Robert McCreedy on high praise and needless malaise

Categories: Q&A

Robert McCreedy, former member of the reverb-drenched country outfit The Volebeats, will mark the release of his second album at the Turf Club this Friday. McCreedy was introduced to country while working in his grandpa's record store in the Detroit suburbs. He played in psychedelic garage bands as a teenager, but when Marty Stuart, Johnny Cash's guitar player at the time, came in to scoff at the store's country section, he offered McCreedy a chance to meet the Man in Black. "Me and a buddy waited for him on a couch in the lobby of the hotel where he was staying," McCreedy remembers. "Johnny came in with June Carter--they were so tall--they walked right by us and said, "Morning, fellers." We just sat there holding his albums." McCreedy's new record, It Might Kill You, was recorded with producer Mark Stockert and features a rotating cast of musicians including Martin Devaney and Bellwether's Eric Luoma.

City Pages: Did Ryan Adams really call you "the best songwriter in the country"?

Robert McCreedy: I didn't hear that. But that's probably close to what he did say on the album where he's wearing that football jersey on the cover. In the liner notes, he wrote, "The Volebeats are the best band in America." I was still in the band when he said that, so I’ll take it as a compliment.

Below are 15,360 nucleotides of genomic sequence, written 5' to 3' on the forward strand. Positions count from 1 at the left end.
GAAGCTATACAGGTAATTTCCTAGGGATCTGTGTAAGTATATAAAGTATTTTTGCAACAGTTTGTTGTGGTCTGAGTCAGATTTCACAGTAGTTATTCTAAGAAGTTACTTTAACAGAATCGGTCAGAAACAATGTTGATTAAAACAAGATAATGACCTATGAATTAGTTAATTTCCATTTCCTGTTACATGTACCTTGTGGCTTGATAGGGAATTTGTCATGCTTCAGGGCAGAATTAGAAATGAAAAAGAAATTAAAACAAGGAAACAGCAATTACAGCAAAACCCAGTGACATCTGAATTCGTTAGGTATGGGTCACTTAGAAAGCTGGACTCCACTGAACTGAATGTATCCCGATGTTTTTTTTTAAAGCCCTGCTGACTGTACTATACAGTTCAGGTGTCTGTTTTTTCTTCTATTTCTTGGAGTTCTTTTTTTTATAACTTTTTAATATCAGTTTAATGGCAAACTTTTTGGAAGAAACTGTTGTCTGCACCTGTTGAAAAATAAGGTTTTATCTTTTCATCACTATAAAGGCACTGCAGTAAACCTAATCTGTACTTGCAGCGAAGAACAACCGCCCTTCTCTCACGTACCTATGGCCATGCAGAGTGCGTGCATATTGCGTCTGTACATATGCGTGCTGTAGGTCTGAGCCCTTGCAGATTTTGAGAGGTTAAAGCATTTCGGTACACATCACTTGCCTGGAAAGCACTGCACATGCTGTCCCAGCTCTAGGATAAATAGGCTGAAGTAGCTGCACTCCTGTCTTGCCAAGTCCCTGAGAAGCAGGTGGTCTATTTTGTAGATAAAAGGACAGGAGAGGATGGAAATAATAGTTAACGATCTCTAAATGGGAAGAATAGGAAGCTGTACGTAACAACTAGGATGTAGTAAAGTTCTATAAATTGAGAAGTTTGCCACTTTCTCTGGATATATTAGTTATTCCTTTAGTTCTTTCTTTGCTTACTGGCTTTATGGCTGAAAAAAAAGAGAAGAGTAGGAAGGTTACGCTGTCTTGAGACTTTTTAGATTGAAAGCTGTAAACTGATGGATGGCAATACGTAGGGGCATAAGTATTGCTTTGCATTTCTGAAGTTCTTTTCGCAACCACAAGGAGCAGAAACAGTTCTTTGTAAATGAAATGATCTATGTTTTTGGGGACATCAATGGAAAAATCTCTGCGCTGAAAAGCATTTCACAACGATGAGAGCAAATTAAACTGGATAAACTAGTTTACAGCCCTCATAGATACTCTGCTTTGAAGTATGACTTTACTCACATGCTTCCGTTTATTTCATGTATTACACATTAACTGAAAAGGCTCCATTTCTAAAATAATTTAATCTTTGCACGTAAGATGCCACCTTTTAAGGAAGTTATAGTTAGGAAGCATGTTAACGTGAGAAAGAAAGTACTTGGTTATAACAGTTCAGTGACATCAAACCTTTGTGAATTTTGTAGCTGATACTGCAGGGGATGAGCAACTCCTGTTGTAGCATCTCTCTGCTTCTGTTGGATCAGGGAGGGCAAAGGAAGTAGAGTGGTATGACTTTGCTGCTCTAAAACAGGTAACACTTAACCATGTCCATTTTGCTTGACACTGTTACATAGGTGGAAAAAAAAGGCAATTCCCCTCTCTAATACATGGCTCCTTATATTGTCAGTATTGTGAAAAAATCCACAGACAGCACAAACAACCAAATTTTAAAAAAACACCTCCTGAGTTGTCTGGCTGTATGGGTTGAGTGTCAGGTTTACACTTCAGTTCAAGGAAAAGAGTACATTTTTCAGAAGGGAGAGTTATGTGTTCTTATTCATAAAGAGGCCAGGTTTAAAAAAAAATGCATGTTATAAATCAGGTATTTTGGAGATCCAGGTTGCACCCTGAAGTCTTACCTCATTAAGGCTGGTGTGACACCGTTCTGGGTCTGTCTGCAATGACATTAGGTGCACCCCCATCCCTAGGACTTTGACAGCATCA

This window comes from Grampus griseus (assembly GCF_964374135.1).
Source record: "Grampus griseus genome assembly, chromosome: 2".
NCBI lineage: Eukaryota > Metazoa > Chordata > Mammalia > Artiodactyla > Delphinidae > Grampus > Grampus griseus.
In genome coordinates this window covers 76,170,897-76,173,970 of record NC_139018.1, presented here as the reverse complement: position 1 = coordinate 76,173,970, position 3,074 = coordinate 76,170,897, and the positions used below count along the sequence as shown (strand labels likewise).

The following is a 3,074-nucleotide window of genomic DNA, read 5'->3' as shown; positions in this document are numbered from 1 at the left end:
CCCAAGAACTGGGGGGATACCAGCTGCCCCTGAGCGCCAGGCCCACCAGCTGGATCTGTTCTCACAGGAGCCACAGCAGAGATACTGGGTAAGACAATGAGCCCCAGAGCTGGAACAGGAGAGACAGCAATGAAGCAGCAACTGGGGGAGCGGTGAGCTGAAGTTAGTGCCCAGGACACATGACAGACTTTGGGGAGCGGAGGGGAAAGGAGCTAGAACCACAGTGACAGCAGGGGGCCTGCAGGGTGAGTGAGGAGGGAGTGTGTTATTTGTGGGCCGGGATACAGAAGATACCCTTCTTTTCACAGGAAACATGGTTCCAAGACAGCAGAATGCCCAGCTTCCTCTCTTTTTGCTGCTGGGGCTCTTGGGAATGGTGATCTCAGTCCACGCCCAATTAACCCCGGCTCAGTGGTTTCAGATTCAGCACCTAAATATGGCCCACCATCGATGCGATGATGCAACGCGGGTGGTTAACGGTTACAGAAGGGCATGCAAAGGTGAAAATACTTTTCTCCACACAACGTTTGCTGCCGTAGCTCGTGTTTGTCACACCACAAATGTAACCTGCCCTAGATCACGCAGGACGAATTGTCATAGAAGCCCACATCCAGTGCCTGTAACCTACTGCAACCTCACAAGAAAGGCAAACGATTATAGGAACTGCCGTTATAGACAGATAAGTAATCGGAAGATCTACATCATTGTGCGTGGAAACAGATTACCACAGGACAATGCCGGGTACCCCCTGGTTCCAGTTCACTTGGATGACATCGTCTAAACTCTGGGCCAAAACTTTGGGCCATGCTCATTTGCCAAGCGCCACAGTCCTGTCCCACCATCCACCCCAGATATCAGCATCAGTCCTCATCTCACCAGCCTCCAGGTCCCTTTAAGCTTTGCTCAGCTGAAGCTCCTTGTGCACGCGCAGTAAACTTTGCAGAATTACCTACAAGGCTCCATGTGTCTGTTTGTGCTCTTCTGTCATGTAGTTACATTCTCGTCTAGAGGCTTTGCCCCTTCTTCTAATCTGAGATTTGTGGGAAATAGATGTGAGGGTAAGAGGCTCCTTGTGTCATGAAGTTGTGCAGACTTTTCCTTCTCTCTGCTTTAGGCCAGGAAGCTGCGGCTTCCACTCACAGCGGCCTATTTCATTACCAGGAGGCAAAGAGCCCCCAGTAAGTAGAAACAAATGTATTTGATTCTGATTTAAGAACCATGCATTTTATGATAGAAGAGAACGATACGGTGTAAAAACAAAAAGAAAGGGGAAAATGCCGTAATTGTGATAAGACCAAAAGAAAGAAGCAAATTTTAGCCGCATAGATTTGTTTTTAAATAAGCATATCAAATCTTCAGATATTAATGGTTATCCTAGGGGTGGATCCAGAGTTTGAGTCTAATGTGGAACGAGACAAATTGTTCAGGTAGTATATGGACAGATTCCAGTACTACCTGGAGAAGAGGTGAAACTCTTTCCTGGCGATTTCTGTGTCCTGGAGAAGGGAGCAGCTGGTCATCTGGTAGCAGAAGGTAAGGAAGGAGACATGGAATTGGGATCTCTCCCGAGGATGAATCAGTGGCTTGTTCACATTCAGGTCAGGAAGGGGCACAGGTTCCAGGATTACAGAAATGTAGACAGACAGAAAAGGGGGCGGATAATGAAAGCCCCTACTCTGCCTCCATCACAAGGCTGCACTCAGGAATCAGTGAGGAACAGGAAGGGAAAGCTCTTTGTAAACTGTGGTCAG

CP: How did you wind up in Minneapolis?

McCreedy: I left The Volebeats and I moved to St. Cloud to help open up a health food store with a girlfriend. I was starting to write my first solo record [2001's Streamline] there. The store went south first and I moved down here and started working at Dow Foods, then the relationship went south and she moved back to Detroit and I stuck around.

CP: Melancholy drifters used to gravitate toward retro songs about boxcars, but this record has distorted vocals and scrambled radio frequencies and a lot of synth. Beautiful, but what gives?

McCreedy: Adding some more color to the color wheel. I guess I was getting burned out by playing and listening to the same instrumentation over and over.

CP: Are you making fun of your alt-country brothers with the lyric "It might kill you/to see me smile" on the title track?

McCreedy: Everybody has that relationship where a friend might be getting depressed or something, and if you're in a good mood and they're not in a good mood, you might be like, "Snap out of it." But if they're never in a good mood after years and years, nobody can be in a good mood around them. I'm not referring to anybody in particular. -Steve Marsh


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